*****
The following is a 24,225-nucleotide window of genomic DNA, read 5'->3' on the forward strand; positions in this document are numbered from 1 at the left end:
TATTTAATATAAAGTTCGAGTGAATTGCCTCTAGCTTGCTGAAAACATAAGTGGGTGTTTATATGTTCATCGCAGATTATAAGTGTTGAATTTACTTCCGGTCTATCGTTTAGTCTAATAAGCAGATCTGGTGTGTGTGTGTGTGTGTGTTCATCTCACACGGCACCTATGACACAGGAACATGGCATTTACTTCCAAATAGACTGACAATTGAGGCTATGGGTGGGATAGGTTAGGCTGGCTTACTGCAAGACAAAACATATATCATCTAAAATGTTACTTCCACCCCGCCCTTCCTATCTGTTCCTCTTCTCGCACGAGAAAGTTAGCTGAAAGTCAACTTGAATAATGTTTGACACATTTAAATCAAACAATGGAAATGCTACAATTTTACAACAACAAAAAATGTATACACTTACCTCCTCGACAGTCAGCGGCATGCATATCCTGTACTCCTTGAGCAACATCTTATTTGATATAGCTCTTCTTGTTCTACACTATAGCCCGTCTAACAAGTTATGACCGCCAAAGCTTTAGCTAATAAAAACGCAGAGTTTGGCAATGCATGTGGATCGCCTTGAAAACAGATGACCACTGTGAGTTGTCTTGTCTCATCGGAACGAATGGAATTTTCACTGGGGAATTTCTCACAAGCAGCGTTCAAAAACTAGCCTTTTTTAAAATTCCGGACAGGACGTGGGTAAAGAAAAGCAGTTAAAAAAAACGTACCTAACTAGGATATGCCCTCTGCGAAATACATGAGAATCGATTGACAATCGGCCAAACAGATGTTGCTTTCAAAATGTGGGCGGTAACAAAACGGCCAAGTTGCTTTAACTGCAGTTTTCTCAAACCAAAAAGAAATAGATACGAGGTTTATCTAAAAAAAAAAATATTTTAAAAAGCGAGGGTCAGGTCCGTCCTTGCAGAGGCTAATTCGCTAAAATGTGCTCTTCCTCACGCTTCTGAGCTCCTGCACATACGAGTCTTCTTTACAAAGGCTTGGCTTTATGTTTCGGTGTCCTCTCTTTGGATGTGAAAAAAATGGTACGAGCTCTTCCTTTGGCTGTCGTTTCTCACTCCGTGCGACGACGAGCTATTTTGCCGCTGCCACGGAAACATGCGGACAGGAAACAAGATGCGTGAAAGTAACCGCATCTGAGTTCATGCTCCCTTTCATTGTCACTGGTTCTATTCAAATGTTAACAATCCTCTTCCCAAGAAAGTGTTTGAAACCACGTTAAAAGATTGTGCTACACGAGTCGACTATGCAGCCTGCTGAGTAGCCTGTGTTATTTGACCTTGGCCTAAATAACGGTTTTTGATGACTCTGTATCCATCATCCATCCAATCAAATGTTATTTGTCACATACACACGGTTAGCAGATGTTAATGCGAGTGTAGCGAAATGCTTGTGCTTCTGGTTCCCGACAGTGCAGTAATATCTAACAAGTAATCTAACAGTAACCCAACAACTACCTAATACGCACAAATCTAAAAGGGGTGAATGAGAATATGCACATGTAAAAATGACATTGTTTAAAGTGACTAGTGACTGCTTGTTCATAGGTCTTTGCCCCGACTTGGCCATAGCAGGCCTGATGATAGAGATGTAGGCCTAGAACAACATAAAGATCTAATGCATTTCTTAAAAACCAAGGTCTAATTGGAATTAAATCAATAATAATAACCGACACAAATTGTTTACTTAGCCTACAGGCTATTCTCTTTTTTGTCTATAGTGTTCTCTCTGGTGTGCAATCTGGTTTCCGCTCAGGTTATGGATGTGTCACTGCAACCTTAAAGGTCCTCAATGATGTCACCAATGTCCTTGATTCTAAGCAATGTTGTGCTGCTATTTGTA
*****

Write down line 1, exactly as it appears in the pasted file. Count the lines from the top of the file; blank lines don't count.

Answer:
The following is a 24,225-nucleotide window of genomic DNA, read 5'->3' on the forward strand; positions in this document are numbered from 1 at the left end: